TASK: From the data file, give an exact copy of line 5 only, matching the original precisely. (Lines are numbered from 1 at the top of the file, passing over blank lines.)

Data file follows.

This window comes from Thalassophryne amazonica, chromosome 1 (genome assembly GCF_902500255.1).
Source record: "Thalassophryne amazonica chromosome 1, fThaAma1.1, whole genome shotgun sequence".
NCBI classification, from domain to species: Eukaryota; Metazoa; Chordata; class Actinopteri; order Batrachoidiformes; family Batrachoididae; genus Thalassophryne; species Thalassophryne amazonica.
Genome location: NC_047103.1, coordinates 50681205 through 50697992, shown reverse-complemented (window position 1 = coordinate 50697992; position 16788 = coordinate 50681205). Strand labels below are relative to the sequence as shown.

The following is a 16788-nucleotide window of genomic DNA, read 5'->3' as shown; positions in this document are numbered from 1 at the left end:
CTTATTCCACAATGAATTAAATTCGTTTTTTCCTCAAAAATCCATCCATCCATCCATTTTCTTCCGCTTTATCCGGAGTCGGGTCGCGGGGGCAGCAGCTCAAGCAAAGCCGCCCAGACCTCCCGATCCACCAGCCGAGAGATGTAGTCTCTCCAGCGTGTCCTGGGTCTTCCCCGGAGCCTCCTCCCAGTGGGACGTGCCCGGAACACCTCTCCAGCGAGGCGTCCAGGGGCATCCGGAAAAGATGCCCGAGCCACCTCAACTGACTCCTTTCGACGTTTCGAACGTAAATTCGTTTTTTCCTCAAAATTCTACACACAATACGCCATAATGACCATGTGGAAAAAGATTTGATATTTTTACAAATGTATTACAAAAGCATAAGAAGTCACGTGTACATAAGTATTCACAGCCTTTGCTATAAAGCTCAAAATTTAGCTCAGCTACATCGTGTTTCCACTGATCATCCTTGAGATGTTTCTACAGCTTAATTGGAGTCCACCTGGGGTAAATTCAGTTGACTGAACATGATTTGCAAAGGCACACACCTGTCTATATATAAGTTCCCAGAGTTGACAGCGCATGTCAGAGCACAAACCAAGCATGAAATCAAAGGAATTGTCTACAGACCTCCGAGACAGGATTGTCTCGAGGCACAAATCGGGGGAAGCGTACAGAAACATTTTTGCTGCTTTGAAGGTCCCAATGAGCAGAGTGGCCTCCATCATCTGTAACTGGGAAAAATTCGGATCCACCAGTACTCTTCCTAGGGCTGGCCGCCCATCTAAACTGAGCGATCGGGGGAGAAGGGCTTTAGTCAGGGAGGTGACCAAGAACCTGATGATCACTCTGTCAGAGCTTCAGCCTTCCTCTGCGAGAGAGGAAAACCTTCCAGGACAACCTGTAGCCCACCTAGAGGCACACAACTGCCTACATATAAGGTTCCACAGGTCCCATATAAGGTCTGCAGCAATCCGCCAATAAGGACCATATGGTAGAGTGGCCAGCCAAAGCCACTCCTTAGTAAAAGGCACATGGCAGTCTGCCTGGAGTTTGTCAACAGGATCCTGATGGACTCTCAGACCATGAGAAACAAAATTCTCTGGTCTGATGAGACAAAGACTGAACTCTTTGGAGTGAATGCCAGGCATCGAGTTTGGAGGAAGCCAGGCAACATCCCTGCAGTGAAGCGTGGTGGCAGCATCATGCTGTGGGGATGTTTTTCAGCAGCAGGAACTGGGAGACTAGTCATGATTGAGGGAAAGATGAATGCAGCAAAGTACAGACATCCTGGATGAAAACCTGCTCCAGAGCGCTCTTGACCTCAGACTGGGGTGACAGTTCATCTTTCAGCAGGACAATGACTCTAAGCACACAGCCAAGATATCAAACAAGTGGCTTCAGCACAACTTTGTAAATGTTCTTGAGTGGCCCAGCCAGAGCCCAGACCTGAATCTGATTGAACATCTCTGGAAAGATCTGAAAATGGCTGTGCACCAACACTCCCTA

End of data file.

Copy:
The following is a 16788-nucleotide window of genomic DNA, read 5'->3' as shown; positions in this document are numbered from 1 at the left end: